Title: Chaos Rings
Developer: Square Enix
Game Type: PlayStation Mobile
Download:  653 MB
NA Availability: 
Digital Download, Direct Download
EU Availability: Digital Download, Direct Download

There was a time, many years ago, when handheld console-style RPGs were scarce.  That is, handheld console-style RPGs with 3D visuals and a style that companies like Square Enix are known for.  Let’s go back four years to 2010.  The PSP and Nintendo DS are going strong in the handheld market, and Mobile was just getting its gaming groove started.  Square Enix was developing for all three platforms, but they pulled something out of their development team that no one was expecting, Chaos Rings.

Chaos Rings was announced as a Mobile-only title that looked and played like a console-style RPG.  Not only that, but Chaos Rings featured what was said as a lengthy story, had full 3D visuals that were right on par with the PSP and DS, and it was offered as an exclusive, whereas Square Enix hadn’t made any brand-new RPGs for those other two consoles at that time.  Not to mention that the art designer of Final Fantasy VII, VIII, and X worked on the game.  This was a huge deal for the industry.  Many fans of the PSP and DS weren’t too happy about “phones” getting a brand-new turn-based RPG from Square Enix.  Yet it happened.

Not only did Mobile get Chaos Rings, but it also got Chaos Rings II, and Chaos Rings Omega, a sequel and prequel to that original game.  Handheld gamers quickly became jealous of this, as it offered competent visuals and that console feel on smartphones.  It was something no one expected to ever leave Mobile.  At least until last year, when Square Enix ported the game over to the PlayStation Mobile platform, allowing none other than the PlayStation Vita access to the original Chaos Rings.  How does the game play on the Vita?  Are there any issues?  Here is our official review of the PlayStation Mobile title, Chaos Rings.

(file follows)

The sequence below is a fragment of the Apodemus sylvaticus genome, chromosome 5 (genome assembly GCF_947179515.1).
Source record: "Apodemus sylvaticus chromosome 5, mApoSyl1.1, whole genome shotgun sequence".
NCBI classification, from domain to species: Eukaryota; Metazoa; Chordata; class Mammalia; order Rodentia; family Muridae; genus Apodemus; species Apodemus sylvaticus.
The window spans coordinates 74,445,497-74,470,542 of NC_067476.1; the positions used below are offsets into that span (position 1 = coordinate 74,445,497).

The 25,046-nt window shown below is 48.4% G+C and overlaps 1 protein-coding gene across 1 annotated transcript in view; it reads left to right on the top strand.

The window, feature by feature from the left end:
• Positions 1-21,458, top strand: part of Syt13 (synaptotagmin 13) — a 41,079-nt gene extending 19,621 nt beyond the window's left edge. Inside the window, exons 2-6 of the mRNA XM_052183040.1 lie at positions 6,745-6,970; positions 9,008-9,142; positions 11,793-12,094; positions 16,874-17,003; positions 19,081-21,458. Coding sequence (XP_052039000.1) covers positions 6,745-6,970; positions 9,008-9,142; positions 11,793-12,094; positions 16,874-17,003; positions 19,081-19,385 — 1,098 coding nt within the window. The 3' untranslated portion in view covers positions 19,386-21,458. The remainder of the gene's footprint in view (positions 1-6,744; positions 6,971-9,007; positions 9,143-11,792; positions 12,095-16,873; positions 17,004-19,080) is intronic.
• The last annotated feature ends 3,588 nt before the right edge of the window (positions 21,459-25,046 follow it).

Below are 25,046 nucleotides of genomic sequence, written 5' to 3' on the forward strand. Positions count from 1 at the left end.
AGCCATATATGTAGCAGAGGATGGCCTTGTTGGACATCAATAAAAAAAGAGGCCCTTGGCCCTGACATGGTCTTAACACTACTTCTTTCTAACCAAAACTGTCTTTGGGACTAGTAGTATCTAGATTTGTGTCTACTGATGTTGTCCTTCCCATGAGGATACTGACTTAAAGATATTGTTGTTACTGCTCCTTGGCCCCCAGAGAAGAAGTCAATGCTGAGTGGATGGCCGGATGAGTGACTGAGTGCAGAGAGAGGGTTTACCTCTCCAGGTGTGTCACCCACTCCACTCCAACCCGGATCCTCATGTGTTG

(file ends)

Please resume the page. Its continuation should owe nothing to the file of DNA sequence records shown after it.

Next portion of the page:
The plot of Chaos Rings revolves around four couples that are brought together in a place known as the Ark Arena.  With no memory of how they were brought there, they are all confused and wondering what’s going on, particularly a group that stands out, Escher and Musiea, whom seems intent on attacking and killing Escher for something he had done before they came to be in the arena.  The five couples are soon greeted by an enormous being known as The Agent, who informs them they’ve been brought to the Arena to travel to various worlds, collect Rings, and fight to the death.

With a Grim Reaper-like minion at his side, The Agent shows the groups of fighters that they have no choice but to take part in this tournament, and that the winning couple would be granted immortality as a reward.  The couples then set out to take part in this forced tournament, with tension between them and their own partner, with the other couples, and with The Agent, concerned for why they had been brought to this place.

The story of Chaos Rings starts out a little slow and doesn’t initially feel up to snuff with Square Enix’s standards.  However, once you play through a single scenario, you start to see the bigger picture of what’s going on, and things really start to be uncovered once you finish a certain couple’s scenario.  Then, you see the big picture of a threat and a way to bring that threat to an end.

The story is divided into scenarios.  You have a scenario for each of the four main couples, and perspectives.  Finishing a single storyline unlocks New Game +, which can be used to access another chapter of the story, which will lead up to a point until you’ve done this with all couples.  Only then will the true final chapter begin where you can confront the Final Boss of the game.